Here’s a story we were actually involved in.  A few years back we set up a non-profit, tax-exempt organization with the goal of throwing concerts and donating the proceeds to charity. We were approached by a guy who showed up at every meeting wearing his long-expired Great White backstage pass on a lanyard around his neck.  He was an accountant by profession with zero music business experience, but a strong desire to be a big-time concert promoter.  He showed us this big fat binder which supposedly contained his business plan for putting on a huge Bonnaroo-style music festival.  We should have walked away and never returned his calls, but instead, we decided to go with the flow and see how things developed before bailing out. Over the course of a month or two, his plans scaled down to a two-day concert event at a local county fairgrounds.  In Colorado, you can’t sell liquor on a publicly owned property unless it’s for a non-profit (who are also required to obtain the liquor sales license and do the actual sales).  Now we were on the hook and a couple of our board members had gotten even deeper involved, becoming the de-facto production managers.  Of course, the plans for booking went awry and the show ended up being one afternoon and evening of country acts and a day of locals and has-beens with the headliner being… you guessed it, Great White. Knowing this was likely to be a disaster we did everything we could to salvage the show, including arrange for media sponsors, and make sure the beer distributors were going to show up with beer.  The country show flopped and everything was riding on the second day. Attendees were supposed to purchase tickets and then redeem those for beer/food.  When the tickets ran out, we started accepting cash.  We knew the whole affair was likely to end badly, in a financial sense, so we took in every penny we could for our charity.  Some of the other vendors weren’t quite so lucky.  Towards the end of the show, the accountant’s brother, who made a critical loan beforehand, raided the box office to make sure he got his loan back and then split.  The headliner got paid cash at the end of the night and there really wasn’t much left after that. Not only did our charity get stiffed, but so did all the other vendors, the staging company, the sound crew, the security staff, the beer distributor and the local bands.  Mr. accountant with the fancy business plan, disappeared as soon as the legal threats started flying, and we, proactively, made certain no beer distributor in the state would ever go near him again.  Not only did this guy put himself out of business, but he also damaged a variety of other small businesses and stiffed a charity.  Never work with a wannabe concert promoter.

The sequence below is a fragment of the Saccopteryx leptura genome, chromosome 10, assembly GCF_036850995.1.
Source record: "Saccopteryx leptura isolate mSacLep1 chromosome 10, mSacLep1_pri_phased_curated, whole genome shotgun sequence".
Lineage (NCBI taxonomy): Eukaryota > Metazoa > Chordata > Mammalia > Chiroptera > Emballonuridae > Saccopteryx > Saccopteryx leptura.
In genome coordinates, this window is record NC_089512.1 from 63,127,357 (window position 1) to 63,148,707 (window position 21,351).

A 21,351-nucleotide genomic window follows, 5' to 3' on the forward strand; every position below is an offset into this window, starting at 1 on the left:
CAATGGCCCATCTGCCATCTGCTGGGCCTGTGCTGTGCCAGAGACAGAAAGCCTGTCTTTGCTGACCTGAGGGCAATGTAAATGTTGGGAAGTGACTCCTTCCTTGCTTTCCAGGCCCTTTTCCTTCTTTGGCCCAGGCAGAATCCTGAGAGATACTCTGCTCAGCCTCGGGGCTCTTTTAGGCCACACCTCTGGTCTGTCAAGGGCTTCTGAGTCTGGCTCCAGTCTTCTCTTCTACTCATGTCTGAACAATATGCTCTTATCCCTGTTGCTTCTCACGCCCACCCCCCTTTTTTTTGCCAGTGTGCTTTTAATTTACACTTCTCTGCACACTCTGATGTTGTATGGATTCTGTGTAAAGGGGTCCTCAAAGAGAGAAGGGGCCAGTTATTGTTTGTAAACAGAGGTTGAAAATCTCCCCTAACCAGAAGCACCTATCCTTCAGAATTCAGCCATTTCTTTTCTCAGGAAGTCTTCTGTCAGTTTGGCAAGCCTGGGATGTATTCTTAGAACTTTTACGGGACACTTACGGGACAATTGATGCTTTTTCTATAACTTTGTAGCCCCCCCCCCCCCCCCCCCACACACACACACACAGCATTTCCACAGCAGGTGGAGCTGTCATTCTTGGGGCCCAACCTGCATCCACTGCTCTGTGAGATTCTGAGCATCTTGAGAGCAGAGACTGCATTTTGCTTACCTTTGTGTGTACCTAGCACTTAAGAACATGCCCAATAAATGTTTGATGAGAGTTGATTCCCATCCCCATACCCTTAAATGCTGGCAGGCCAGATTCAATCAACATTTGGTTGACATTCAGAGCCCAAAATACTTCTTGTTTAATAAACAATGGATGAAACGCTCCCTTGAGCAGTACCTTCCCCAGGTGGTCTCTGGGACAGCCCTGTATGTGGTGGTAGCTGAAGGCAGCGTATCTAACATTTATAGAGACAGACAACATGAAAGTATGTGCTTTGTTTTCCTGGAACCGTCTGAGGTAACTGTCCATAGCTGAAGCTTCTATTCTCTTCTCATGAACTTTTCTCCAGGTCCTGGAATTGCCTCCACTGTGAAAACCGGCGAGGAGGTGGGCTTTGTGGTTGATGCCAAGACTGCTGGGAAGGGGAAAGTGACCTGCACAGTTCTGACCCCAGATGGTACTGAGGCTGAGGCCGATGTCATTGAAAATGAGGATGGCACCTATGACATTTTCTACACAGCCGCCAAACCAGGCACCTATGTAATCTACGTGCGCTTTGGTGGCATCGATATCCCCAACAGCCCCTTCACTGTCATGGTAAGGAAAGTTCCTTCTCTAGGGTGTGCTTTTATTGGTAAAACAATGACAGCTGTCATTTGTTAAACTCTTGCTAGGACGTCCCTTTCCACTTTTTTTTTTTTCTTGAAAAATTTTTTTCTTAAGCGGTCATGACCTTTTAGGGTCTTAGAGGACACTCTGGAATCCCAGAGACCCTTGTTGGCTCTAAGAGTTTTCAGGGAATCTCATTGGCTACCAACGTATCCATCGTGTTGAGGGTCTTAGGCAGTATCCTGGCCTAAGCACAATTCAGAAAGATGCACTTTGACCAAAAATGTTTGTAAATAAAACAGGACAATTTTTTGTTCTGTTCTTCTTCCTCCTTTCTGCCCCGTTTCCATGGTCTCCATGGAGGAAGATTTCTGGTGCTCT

This one may be the most interesting.  A group of local musicians rented out a large warehouse/factory space in an industrial part of town where they lived, recorded, and rehearsed. Eventually, they also threw a party. Realizing there was some potential for income they made a bold move.  They started throwing after-hours parties with bands.  In order to skirt the liquor laws, they charged a cover at the door but gave away the drinks (at least until the keg ran dry).  They threw these parties once a month for maybe a year, using the proceeds to pay their rent.  Having played almost every club in town, they advertised by simple word of mouth and had really huge numbers in the door.  Mostly bar/club/restaurant employees looking for something to do after closing time.  Unfortunately, they hadn’t found an actual loophole in the liquor laws, turns out the laws are clear that even charging a cover counts as selling liquor and when the parties got too big and neighbors complained, the cops found out and shut them down. Unfortunately, it was so serious that the organizers got hauled off to jail and eventually court, where big fines were applied.  The point of this story: Always make sure what you’re doing is legal, before you get busted.